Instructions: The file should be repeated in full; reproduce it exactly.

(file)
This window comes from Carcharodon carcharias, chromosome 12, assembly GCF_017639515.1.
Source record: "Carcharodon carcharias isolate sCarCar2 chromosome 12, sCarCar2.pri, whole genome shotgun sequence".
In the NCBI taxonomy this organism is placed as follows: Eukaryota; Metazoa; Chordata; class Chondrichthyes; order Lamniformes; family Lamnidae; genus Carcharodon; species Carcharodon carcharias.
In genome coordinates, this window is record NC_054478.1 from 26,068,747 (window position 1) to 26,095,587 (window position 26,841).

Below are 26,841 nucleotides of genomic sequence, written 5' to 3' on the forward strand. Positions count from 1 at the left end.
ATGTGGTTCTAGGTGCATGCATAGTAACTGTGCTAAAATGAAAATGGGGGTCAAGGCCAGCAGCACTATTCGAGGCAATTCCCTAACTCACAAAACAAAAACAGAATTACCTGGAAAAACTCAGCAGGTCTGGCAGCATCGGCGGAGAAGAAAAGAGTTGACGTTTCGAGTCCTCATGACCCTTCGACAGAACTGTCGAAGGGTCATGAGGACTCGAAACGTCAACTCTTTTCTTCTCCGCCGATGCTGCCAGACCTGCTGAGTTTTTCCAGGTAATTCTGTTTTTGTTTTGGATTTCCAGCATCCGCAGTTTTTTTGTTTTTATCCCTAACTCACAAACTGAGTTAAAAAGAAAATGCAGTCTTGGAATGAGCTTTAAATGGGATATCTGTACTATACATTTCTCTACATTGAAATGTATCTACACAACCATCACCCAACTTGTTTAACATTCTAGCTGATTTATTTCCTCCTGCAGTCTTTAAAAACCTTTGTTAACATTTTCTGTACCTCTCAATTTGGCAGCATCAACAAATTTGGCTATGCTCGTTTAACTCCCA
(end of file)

This window comes from Carcharodon carcharias, chromosome 12, assembly GCF_017639515.1.
Source record: "Carcharodon carcharias isolate sCarCar2 chromosome 12, sCarCar2.pri, whole genome shotgun sequence".
In the NCBI taxonomy this organism is placed as follows: Eukaryota; Metazoa; Chordata; class Chondrichthyes; order Lamniformes; family Lamnidae; genus Carcharodon; species Carcharodon carcharias.
In genome coordinates, this window is record NC_054478.1 from 26,068,747 (window position 1) to 26,095,587 (window position 26,841).

Below are 26,841 nucleotides of genomic sequence, written 5' to 3' on the forward strand. Positions count from 1 at the left end.
ATGTGGTTCTAGGTGCATGCATAGTAACTGTGCTAAAATGAAAATGGGGGTCAAGGCCAGCAGCACTATTCGAGGCAATTCCCTAACTCACAAAACAAAAACAGAATTACCTGGAAAAACTCAGCAGGTCTGGCAGCATCGGCGGAGAAGAAAAGAGTTGACGTTTCGAGTCCTCATGACCCTTCGACAGAACTGTCGAAGGGTCATGAGGACTCGAAACGTCAACTCTTTTCTTCTCCGCCGATGCTGCCAGACCTGCTGAGTTTTTCCAGGTAATTCTGTTTTTGTTTTGGATTTCCAGCATCCGCAGTTTTTTTGTTTTTATCCCTAACTCACAAACTGAGTTAAAAAGAAAATGCAGTCTTGGAATGAGCTTTAAATGGGATATCTGTACTATACATTTCTCTACATTGAAATGTATCTACACAACCATCACCCAACTTGTTTAACATTCTAGCTGATTTATTTCCTCCTGCAGTCTTTAAAAACCTTTGTTAACATTTTCTGTACCTCTCAATTTGGCAGCATCAACAAATTTGGCTATGCTCGTTTAACTCCCA